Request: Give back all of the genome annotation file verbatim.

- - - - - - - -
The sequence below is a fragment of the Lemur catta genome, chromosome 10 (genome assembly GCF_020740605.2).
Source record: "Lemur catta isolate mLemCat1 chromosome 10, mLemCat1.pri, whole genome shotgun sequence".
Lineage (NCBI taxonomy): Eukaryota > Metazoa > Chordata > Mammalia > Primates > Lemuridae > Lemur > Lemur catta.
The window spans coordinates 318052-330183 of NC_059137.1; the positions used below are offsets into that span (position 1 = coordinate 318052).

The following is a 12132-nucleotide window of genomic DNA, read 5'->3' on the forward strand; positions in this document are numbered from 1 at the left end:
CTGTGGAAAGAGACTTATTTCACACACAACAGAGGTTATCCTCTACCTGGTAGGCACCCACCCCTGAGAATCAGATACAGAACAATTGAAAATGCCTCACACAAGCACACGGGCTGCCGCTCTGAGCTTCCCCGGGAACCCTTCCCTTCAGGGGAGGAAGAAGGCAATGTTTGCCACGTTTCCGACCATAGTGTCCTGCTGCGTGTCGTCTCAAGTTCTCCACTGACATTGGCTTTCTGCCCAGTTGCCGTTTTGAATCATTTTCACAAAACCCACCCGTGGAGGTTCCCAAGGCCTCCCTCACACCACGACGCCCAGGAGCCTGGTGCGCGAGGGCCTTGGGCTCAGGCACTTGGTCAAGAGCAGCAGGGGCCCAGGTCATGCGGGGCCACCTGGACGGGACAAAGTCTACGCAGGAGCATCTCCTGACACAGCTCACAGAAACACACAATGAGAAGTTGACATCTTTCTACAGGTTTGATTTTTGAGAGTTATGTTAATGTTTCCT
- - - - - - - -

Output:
The sequence below is a fragment of the Lemur catta genome, chromosome 10 (genome assembly GCF_020740605.2).
Source record: "Lemur catta isolate mLemCat1 chromosome 10, mLemCat1.pri, whole genome shotgun sequence".
Lineage (NCBI taxonomy): Eukaryota > Metazoa > Chordata > Mammalia > Primates > Lemuridae > Lemur > Lemur catta.
The window spans coordinates 318052-330183 of NC_059137.1; the positions used below are offsets into that span (position 1 = coordinate 318052).

The following is a 12132-nucleotide window of genomic DNA, read 5'->3' on the forward strand; positions in this document are numbered from 1 at the left end:
CTGTGGAAAGAGACTTATTTCACACACAACAGAGGTTATCCTCTACCTGGTAGGCACCCACCCCTGAGAATCAGATACAGAACAATTGAAAATGCCTCACACAAGCACACGGGCTGCCGCTCTGAGCTTCCCCGGGAACCCTTCCCTTCAGGGGAGGAAGAAGGCAATGTTTGCCACGTTTCCGACCATAGTGTCCTGCTGCGTGTCGTCTCAAGTTCTCCACTGACATTGGCTTTCTGCCCAGTTGCCGTTTTGAATCATTTTCACAAAACCCACCCGTGGAGGTTCCCAAGGCCTCCCTCACACCACGACGCCCAGGAGCCTGGTGCGCGAGGGCCTTGGGCTCAGGCACTTGGTCAAGAGCAGCAGGGGCCCAGGTCATGCGGGGCCACCTGGACGGGACAAAGTCTACGCAGGAGCATCTCCTGACACAGCTCACAGAAACACACAATGAGAAGTTGACATCTTTCTACAGGTTTGATTTTTGAGAGTTATGTTAATGTTTCCT